Boston-area Software Firms Hitch Their Wagons to Salesforce; Say Ride Can Be Rough But Profitable
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submit a support request to the queue, and somebody in their call center will eventually respond to it.”
Adds Hubspot’s Volpe, “There aren’t people at Salesforce who worry about the vast majority of companies on the AppExchange. That may be because they aren’t driving the volume of business that they care about yet.”
This, in fact, was another theme. The common perception among the folks I interviewed was that while the AppExchange platform has attracted new business and a lot of great publicity for Salesforce, the company hasn’t done much yet to spread the wealth—except to the developers of applications that become big sales vehicles for Salesforce itself. “They talk about doing things like joint webinars and joint marketing events [with third-party developers], but in order to get that type of attention, you have to be one of the companies driving a lot of seats for Salesforce,” says Ernst.
Clara Shih denies that Salesforce plays favorites, but she says that the company has to focus, for obvious reasons, on the third-party apps that have the most potential to build Saleforce’s customer base. “I spend a lot of my time on the phone with partners,” she says. “We don’t have time to do that with every single partner, but certainly for those that have demonstrated a commitment to us and where there is really potential for demand, we are really open.”
In the end, is it worth a software company’s time to join the AppExchange ecosystem? The verdict is still out.
Some companies say the exposure they get simply by having their app in the AppExchange directory makes all the trouble worthwhile. “It’s a valuable lead generation tool for us, and it helps make for stickier customers as well,” says Zimmerman at Brainshark.
Other companies say they haven’t yet seen a big return on their AppExchange development work, beyond the benefit of being able to say that their software is compatible with Salesforce. “We have not really seen any important increase in business from us being included in the AppExchange,” says Volpe. “It hasn’t really helped to grow our business, except that when we’re doing our own marketing and talking to a customer, being able to connect with Salesforce is a positive in their mind.”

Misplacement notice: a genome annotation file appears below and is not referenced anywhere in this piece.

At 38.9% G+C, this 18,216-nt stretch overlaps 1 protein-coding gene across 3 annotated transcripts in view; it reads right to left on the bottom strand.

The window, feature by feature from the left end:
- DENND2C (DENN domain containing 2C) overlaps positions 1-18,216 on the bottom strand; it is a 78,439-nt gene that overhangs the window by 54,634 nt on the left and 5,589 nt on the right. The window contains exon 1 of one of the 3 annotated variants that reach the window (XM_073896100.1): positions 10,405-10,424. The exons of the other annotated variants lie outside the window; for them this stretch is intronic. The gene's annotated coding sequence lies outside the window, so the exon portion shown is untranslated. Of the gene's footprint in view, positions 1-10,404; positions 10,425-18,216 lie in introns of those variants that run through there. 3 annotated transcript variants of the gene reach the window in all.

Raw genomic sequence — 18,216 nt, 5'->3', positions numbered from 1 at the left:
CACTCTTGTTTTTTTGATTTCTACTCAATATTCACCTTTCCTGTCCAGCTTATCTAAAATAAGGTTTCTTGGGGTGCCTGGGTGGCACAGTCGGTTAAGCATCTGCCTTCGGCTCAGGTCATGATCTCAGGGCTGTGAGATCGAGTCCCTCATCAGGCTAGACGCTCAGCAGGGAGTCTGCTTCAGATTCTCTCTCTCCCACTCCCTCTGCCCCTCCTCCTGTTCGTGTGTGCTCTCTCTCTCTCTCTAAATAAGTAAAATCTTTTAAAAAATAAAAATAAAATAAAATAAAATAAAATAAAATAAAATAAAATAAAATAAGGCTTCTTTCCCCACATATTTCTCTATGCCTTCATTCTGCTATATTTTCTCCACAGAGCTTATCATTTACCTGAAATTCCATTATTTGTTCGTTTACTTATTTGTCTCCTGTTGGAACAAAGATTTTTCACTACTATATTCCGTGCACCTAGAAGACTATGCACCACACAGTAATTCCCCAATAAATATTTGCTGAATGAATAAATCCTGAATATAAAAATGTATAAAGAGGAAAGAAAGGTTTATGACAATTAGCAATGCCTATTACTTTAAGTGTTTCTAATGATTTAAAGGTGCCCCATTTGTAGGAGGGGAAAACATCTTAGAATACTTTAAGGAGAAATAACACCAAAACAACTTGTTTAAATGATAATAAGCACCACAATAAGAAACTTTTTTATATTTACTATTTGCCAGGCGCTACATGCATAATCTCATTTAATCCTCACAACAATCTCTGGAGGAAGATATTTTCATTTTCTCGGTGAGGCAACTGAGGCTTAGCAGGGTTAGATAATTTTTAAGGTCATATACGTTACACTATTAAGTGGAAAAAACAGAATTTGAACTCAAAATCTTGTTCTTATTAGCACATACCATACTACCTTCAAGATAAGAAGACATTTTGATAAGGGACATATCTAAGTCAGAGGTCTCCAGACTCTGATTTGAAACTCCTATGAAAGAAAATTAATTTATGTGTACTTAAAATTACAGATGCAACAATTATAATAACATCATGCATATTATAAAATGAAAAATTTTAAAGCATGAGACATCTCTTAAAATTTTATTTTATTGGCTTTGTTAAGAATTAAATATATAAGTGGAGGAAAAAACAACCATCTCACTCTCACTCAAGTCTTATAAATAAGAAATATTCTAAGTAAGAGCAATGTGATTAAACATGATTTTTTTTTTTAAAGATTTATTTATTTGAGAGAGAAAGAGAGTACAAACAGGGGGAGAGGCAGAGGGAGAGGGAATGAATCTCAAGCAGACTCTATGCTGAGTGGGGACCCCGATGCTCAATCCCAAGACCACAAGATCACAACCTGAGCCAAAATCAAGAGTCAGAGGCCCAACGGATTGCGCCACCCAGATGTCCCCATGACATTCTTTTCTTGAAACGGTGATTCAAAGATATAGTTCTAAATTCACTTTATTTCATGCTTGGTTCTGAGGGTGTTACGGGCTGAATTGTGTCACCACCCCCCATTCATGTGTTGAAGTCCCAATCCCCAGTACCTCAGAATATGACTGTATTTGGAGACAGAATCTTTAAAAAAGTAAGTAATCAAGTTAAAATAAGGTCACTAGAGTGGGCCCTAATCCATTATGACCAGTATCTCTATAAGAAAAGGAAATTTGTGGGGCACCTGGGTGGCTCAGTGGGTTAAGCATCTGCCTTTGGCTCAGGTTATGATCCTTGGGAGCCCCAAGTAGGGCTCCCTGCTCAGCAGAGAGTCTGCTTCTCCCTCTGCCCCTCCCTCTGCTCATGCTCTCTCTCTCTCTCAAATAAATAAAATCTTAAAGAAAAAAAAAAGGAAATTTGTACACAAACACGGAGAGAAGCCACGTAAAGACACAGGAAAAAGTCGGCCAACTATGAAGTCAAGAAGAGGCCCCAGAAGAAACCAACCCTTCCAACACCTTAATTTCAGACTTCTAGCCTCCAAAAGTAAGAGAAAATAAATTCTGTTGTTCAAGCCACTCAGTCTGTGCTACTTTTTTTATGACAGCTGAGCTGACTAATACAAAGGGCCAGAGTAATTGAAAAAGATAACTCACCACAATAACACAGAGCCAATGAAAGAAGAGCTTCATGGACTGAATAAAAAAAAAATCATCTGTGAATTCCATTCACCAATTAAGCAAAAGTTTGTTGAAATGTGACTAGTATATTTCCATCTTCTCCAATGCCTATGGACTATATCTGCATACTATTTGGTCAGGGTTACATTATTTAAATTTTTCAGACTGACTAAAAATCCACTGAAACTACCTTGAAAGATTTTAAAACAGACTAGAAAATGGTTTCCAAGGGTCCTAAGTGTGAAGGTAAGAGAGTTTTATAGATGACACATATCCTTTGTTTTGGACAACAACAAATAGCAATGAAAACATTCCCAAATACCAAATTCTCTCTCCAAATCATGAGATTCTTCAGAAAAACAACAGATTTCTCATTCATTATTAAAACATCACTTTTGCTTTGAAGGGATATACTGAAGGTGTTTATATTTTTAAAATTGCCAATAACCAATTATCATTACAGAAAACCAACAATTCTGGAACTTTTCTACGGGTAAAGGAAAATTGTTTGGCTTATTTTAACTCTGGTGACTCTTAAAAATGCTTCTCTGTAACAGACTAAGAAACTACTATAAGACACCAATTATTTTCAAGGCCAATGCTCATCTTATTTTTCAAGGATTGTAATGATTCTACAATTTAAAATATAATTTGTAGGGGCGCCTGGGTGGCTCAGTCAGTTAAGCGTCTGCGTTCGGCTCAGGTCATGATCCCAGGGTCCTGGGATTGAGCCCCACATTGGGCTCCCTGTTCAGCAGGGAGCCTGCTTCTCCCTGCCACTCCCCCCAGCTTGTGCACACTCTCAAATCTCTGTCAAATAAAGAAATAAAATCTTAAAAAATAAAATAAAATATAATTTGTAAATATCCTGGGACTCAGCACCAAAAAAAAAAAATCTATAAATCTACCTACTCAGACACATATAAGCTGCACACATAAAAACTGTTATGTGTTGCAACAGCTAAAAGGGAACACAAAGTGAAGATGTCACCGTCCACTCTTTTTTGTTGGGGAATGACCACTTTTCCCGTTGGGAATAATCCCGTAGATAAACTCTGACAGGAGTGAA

Says Ernst: “Every once in a while we’ll get an inquiry from somebody who finds us on the AppExchange, but we haven’t really cracked the nut yet to figure out how to use the AppExchange to drive demand. Most of the people I talk to within the Salesforce ecosystem say the same thing.”
But it’s a nut that will undoubtedly get cracked eventually, at least in the cases where third-party developers (and Salesforce itself, which keeps a cut of every sale on the AppExchange) stand to make real money. Business apps like appointment-makers and commission-trackers may never be as sexy, or as high-volume, as the apps being downloaded by all those millions of 20-something iPhone-toting Facebook users. But that doesn’t mean Web-based platforms like Force.com won’t end up transforming the daily workings of business—it’ll just be a slower change, with less attendant hype.
“A year from now, I would like to see even greater depth and breadth [in the AppExchange] than what we have today, and I’d like to see as many Salesforce subscribers as possible adopting partner applications,” says Shih. “eBay democratized who could buy and sell things. We want to be the platform and the marketplace to connect businesses and customers.”
Addendum, January 15, 9:45 a.m.: Speaking of platforms, today Salesforce rolled out a new product called the Service Cloud. Built on the Force.com platform, it’s designed to help customer service agents and corporate contact centers by aggregating customer-feedback data from other cloud-based, Web 2.0-style sources such as Facebook, Amazon, and Google.
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